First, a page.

Going by some of the posts on here, it seems an EMG would be helpful and I am annoyed the ortho hasnt recommended this!
 

KarenNWendyn

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In answer to your first question on iliopsoas weakness— I have had iliopsoas weakness for about 10 years preceding my ALS diagnosis. In my case, it is a mechanical problem related to congenital malalignment of my spine, hips and knees and has nothing to do with ALS.

Looking at your situation, the challenge is to determine if there is one overarching condition that can explain all your symptoms, or if you have more than one condition.

Your first post mentions weakness and some upper motor neuron signs such as non-sustained clonus and up going toes on the left. Your second post mentions “reduced range of shoulder movement and pain, stiffness in hands, weight loss, and fatigue”. You also mentioned certain foods getting stuck in throat.

So based on your second post, I am concerned about something systemic. If could be rheumatologic, such as a connective tissue disease (rheumatoid arthritis, lupus, Sjögren’s syndrome). It could also be a malignancy or a toxic or metabolic condition. The connective tissue diseases often overlap with one another and can have muscle inflammation as an aspect of their presentation, resulting in weakness. Lupus and Sjögren’s syndrome occasionally also can involve the central nervous system and may include upper motor neuron signs.

My recommendation would be to start with an internist, if you have not already done so, as there are other systemic non-rheumatologic conditions that might be at play here (malignancies and toxic/ metabolic). The evaluation should include a thorough history and physical exam, and labs looking at CBC, sedimentation rate (ESR), chem panel, thyroid function tests, urine, ANA and ANA panel, rheumatoid factor and anti-CCP antibodies, and a chest X-ray. Depending on history and physical, the internist might want to check tests for iron and copper overload, lead levels, PTH. A rheumatologist evaluation would be a great next step after a thorough general medicine evaluation.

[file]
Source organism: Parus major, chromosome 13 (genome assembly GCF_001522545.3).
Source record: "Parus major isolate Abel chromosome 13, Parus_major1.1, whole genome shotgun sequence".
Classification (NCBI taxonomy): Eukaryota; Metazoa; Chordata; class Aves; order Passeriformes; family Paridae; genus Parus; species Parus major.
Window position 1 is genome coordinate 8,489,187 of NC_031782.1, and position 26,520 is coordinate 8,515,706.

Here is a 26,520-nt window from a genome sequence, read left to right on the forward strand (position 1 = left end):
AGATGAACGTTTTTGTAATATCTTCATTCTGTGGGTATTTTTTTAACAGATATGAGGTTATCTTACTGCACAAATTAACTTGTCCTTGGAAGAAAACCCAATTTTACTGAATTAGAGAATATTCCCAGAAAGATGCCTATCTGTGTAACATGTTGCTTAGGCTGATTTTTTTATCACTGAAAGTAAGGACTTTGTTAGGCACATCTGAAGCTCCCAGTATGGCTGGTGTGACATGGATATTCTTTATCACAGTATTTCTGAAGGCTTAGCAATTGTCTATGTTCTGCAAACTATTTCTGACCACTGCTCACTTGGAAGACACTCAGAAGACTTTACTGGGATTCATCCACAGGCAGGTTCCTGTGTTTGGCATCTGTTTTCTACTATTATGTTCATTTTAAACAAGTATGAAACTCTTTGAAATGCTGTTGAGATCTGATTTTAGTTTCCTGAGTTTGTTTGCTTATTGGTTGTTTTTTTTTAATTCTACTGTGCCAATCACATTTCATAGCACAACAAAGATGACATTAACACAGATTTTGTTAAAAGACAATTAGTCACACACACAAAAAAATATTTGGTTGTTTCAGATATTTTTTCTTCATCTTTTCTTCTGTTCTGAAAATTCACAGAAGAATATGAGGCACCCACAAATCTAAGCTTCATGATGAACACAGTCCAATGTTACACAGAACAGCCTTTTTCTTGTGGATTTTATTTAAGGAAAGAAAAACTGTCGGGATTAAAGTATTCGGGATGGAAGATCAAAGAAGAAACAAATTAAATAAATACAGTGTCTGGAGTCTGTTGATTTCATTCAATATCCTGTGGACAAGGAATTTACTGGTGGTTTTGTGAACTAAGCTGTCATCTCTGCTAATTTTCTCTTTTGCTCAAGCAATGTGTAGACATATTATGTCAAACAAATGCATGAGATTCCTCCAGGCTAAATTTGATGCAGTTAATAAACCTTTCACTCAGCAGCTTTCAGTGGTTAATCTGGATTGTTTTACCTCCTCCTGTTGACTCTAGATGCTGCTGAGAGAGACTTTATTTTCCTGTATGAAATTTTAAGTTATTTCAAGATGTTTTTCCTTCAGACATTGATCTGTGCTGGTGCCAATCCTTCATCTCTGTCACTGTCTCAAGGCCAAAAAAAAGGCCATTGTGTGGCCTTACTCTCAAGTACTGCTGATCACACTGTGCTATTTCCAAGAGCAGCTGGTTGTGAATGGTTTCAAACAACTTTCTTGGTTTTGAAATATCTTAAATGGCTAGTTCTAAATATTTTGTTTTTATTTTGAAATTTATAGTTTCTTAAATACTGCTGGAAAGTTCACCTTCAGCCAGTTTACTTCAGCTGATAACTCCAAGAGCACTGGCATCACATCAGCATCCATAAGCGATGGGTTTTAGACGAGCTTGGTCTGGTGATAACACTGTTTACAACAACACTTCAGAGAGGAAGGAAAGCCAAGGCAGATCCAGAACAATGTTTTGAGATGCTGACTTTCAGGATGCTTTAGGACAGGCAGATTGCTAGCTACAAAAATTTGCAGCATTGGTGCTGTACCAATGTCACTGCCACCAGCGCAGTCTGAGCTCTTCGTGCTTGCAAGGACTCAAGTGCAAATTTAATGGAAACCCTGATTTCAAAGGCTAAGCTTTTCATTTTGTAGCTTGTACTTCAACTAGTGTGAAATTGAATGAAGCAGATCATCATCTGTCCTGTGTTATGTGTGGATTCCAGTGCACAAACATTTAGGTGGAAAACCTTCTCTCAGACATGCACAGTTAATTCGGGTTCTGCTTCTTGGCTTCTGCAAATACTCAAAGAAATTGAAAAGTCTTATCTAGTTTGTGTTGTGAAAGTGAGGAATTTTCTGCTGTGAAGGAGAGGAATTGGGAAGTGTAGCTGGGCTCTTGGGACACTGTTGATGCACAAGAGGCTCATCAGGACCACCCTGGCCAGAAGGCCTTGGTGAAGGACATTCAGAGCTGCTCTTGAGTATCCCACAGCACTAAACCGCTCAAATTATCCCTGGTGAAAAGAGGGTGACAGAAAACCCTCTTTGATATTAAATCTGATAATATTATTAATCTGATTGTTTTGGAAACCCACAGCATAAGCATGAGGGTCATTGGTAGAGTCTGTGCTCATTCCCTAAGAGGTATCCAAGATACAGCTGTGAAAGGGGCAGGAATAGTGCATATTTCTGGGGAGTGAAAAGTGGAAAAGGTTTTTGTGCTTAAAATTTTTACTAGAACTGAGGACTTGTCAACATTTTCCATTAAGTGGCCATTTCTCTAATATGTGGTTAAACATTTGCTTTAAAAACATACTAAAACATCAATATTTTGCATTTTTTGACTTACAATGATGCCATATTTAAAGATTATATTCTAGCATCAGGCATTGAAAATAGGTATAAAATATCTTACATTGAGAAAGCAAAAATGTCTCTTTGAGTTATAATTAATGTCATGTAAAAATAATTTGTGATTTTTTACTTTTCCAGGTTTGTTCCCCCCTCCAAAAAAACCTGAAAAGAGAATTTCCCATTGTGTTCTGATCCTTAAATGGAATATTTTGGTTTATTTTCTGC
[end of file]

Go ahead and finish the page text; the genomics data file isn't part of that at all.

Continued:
I don’t think you have ALS either.
 

mic67

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Karen,

Thank you so much for such a comprehensive reply. I will certainly take your suggestions to my appointment this week and I am inclined to agree there may be more than one thing a play here.

Funnily enough, I was so anxious this morning that I booked an appointment with a top osteopath. Mainly for an assessment in between specialists and not for a treatment as such.
He did all the neuro tests and told me to forget about the 'iliopsoas weakness' (which I had taken from the surgeons letter. He said my entire lower half is weak, ie/could not raise from a squat, both big toes weak, couldnt walk on heels or toes or do heel to shin etc. He also said I had some co-ordination issues during the finger to nose neuro test.

He said in his entire 28 year career he had only seen one similar presentation and it was an elderly woman with Myasthenia Gravis. (similar to what you said above!)

I do feel very unwell as this has been going on for months and months.

I will feed back when, if ever I get a diagnosis and thank you again.
Michaela
 

mic67

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Karen, I also forgot to mention that the plantars were normal today but he said the reflexes were very brisk.

I hope it isnt Lambert Eaton as many of the symptoms fit and I was a smoker for years. Uggh
 

KarenNWendyn

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The time course and pattern of weakness don’t suggest ALS at all. Abnormal finger to nose and abnormal Romberg also argue against ALS.

Please come back and us know the final verdict after it gets figured out. You need a chest X-ray for sure.

Best of luck.